From breeches’ Crete to trousers’ Crete

Have you wondered the importance of sariki (i.e. kerchief with fringes)? Why do the Cretans wear a black shirt? Which are the influences of the traditional Cretan costume?

Law on dressing, influences from various nations in Crete and vendettas are the main elements that influenced the Cretan costume.

The evolution of the Cretan costume in time

Western influences

The Venetian laws (and later Turkish) influenced the history and evolution of the costume. People were not allowed to wear very extravagant costumes or valuable stones.

Men were not allowed to sew and wear velvet clothes with golden embroidery. In 1394 the Venetians raised the taxes of the imported textiles in Crete in case of disobeying.

The wealthy people of the island were used to the Byzantine luxury and wore extravagant clothes with many embellishments to show their high social class. The Byzantine costume was used after the liberation of Crete from the Saracens, in 961.

In the Venetian Occupation, the clothes of the Cretans were influenced by the west. Cretan women wore cotehardie dresses that were dresses in a straight line, tight in the chest and hips showing off their curves, sleeves till their elbows and a squared opening in the neck. Calcagnetti, i.e. the high clogs, were also worn by the ladies but with the help of two servants in order to walk on them. Then, men started to wear short clothes till the knees.

Breeches’ origin

The Cretans started to wear a type of breeches possibly influenced by the Algerian pirates. The Cretans were working as sailors in the Venetian ships and wore breeches in order to mislead the Algerians. When they left the ships, they kept wearing them as they could not afford more clothes.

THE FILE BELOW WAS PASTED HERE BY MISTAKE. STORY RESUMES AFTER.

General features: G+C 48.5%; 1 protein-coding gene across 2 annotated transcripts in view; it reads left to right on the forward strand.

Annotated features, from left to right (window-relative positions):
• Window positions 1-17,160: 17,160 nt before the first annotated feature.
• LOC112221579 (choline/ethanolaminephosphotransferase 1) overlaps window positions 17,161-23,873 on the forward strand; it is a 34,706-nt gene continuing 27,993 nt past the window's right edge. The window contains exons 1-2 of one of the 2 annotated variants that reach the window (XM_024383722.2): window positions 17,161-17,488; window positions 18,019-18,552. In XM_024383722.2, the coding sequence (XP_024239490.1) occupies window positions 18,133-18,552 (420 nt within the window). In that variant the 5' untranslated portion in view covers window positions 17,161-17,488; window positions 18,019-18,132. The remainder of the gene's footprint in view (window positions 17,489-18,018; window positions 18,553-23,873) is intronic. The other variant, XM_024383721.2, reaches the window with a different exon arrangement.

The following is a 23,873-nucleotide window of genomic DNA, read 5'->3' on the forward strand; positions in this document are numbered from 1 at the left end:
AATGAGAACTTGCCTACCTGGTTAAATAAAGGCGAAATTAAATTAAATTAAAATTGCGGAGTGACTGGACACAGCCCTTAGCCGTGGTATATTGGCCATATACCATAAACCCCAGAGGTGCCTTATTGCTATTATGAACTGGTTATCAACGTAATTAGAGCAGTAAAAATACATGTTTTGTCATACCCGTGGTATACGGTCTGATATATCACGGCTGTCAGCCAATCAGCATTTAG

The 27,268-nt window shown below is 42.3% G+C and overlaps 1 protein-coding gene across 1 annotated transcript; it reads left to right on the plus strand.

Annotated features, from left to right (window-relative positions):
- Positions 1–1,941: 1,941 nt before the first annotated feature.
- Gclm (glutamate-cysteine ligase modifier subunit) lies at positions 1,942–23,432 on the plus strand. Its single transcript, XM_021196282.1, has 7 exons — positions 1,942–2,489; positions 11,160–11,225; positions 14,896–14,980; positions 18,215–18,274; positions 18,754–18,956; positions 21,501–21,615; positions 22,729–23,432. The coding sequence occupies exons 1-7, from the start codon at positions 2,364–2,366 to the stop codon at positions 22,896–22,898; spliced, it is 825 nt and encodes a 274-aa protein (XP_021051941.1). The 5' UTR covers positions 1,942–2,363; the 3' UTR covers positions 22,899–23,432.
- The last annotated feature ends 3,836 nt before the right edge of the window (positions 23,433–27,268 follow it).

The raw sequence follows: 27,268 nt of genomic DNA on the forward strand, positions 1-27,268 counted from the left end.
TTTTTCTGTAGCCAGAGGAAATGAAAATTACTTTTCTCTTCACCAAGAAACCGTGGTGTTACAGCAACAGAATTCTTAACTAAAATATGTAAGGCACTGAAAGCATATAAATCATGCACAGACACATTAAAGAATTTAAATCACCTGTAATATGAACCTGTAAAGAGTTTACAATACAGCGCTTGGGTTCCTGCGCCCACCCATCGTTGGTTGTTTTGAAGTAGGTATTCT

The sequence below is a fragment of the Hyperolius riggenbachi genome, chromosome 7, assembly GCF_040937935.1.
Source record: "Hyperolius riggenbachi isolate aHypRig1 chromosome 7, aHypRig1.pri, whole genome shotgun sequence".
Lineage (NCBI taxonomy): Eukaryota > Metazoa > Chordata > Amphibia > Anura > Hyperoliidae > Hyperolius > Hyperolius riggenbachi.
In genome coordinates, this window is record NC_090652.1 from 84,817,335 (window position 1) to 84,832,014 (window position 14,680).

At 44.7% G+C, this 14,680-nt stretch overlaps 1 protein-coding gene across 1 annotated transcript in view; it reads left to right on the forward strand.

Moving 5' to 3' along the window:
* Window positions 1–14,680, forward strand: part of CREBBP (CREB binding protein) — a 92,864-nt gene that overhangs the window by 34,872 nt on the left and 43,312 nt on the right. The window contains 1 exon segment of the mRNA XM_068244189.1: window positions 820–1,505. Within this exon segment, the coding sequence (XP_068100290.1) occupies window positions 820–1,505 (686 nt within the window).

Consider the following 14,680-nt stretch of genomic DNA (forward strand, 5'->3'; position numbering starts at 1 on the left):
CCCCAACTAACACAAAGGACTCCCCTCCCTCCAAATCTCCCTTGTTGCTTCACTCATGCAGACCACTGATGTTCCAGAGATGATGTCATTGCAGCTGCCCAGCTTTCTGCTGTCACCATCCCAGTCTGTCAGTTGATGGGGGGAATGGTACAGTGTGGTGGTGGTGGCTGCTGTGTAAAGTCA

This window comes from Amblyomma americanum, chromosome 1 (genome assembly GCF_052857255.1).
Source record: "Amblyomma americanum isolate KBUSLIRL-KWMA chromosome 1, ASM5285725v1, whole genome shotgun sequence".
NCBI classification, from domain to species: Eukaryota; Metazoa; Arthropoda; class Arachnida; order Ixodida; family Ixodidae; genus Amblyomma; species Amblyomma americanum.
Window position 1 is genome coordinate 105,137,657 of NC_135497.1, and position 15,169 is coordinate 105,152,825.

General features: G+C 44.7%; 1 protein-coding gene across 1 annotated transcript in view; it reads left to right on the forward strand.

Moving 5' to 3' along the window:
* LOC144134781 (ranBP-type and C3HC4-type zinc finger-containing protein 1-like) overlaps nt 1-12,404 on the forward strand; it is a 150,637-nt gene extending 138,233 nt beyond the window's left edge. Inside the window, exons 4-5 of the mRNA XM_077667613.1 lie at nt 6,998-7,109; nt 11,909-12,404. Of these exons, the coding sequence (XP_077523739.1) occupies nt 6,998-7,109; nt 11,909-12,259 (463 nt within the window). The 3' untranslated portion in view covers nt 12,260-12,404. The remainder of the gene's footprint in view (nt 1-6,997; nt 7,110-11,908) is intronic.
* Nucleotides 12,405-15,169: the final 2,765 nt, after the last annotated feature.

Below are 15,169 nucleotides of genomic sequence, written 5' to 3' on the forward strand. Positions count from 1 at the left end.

Ottomans determine the traditional Cretan costume

In 1669 Crete was conquered by the Ottoman Empire and many laws about the clothes of the Cretans were applied. The Ottomans allowed the import of fabric from the Muslim areas so the Cretans could choose silk, leather etc for their clothes.

Then the costumes of the Cretans started to remind the traditional costumes of today. Women wore large skirts, large belts, usually a silk shirt, a neckerchief and jerkin, i.e. an embroidered with gold vest. Men started to wear breeches, usually a white shirt, a belt with a handkerchief, the fez that later became sariki (i.e. kerchief with fringes), a vest, a jacket and stivania (i.e. boots).

Kiamil Achmet pasha, the governor of Chandax, banned the red and white sarikia, ordered the breeches to be blue or black and the shoes to be red. The stivania of the Cretans were black, red and white until then. The insubordinate Cretans kept wearing white stivania resisting to the order. Nikos Kazantzakis in his book, “Kapetan Michalis”, mentioned “we heard the elder to talk about slaughters and wars, freedom and Greece and we boasted when the old Captains came from the mountains with their breeches and their white stivania, with their blue-sleeved shirt like honest creatures and go through the narrow streets of Megalo Kastro”. He also wrote that God resembled an old Cretan fighter that wore the clothes of that period, “he wore the breeches, hold knife and went up and down Kastro”.